Coos Bay, located on the southern Oregon Coast, is the largest estuary between the Columbia River and San Francisco Bay. Palouse and Larson Creeks in the northern section of Coos Bay are the two most productive streams for coho salmon. Such productivity occurs despite the pressure salmon habitats have experienced through a long history of anthropogenic alterations, and continue to face from the region’s robust industrial economy, including recreational and commercial fisheries, agricultural production, and forestry. Restoration efforts since the 1980s have helped mitigate environmental impacts, but the turn of the century brought a new era of coordinated research, monitoring, and restoration. Forming a multi-stakeholder partnership with the goal of restoring salmon runs, the local nonprofitnon-profit Coos Watershed Association and its partners worked together to learn about the strategies that coho use to survive in these altered landscapes and apply research findings to restore habitats. Specifically, they examined the most appropriate habitat restoration strategies for various life histories of coho salmon, while working within social and political constraints. As a result, these efforts over the past 35 years have led to a better understanding of salmon populations in Palouse and Larson Creeks and an effective restoration program that continues till today.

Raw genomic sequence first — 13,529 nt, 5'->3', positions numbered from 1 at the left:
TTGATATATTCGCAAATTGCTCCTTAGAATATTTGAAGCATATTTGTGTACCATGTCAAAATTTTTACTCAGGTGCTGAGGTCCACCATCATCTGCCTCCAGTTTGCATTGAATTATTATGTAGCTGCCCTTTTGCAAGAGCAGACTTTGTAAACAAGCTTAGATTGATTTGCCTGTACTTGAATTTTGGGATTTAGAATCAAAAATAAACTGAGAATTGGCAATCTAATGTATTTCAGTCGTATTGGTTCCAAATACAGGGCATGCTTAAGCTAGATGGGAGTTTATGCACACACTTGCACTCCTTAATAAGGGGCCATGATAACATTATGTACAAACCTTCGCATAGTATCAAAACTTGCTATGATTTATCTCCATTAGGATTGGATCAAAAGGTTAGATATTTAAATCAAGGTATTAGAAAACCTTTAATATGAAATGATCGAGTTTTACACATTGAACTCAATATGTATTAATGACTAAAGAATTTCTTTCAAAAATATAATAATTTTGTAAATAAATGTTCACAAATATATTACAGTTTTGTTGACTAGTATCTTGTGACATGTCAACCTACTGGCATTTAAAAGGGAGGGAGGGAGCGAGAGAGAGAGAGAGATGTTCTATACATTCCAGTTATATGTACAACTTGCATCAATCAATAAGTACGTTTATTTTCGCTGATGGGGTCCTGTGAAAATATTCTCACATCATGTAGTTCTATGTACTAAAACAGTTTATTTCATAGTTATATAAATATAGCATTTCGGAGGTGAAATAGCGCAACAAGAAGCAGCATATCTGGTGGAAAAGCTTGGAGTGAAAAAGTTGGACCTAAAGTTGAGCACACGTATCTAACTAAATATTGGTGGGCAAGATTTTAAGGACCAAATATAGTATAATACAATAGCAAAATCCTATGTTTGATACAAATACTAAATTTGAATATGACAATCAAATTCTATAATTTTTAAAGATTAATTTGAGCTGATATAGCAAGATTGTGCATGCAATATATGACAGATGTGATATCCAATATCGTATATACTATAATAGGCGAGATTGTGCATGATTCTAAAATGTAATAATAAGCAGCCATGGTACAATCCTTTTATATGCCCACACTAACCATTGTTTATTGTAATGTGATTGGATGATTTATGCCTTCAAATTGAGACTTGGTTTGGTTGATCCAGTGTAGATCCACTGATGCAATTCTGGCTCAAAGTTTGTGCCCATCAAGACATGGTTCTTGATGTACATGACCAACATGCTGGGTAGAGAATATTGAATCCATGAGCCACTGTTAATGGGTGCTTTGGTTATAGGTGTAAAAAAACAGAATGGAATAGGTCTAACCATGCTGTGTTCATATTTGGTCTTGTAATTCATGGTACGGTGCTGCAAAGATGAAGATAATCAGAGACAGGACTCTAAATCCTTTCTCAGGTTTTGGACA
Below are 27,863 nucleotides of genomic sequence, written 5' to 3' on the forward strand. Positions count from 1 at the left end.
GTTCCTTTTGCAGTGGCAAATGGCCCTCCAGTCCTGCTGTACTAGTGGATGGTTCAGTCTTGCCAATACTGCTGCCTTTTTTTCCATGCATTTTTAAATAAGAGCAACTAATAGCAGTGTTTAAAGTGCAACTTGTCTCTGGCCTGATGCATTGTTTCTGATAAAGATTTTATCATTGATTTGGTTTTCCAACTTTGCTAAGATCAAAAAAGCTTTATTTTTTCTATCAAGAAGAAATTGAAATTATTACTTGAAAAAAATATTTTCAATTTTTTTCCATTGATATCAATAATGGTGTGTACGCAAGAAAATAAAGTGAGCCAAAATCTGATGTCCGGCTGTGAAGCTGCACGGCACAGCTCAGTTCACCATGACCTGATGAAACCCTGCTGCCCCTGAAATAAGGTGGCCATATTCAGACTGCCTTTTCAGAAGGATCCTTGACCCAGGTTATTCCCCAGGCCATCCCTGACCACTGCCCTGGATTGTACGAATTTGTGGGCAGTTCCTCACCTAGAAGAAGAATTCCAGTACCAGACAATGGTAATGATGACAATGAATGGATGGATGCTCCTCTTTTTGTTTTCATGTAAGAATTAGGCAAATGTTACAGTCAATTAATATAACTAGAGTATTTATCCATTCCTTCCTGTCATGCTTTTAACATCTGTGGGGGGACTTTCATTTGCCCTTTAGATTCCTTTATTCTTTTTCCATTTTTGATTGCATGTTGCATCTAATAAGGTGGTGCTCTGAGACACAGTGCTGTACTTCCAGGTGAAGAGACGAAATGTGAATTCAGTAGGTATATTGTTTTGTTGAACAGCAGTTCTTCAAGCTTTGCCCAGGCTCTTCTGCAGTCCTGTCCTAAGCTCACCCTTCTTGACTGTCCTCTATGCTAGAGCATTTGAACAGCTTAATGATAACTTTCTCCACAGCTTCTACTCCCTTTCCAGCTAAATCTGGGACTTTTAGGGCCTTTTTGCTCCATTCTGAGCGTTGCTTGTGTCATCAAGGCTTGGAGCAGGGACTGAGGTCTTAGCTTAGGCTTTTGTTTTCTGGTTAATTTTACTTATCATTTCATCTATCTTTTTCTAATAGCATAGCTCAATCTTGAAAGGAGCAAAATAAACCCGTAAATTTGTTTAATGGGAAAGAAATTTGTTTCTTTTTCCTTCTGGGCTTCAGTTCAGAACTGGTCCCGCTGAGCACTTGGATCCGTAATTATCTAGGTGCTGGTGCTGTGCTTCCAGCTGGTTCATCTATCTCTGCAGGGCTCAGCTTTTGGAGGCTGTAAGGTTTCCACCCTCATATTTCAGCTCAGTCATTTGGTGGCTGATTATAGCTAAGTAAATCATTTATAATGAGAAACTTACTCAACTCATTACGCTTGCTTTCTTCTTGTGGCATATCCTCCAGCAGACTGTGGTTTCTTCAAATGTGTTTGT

Using Applied Science for Effective Watershed Restoration and Coho Salmon Recovery in Coastal Oregon Streams
Emily C. Wright, Jon A. Souder; Using Applied Science for Effective Watershed Restoration and Coho Salmon Recovery in Coastal Oregon Streams. Case Studies in the Environment 31 December 2018; 2 (1): 1–9. doi: https://doi.org/10.1525/cse.2017.000489
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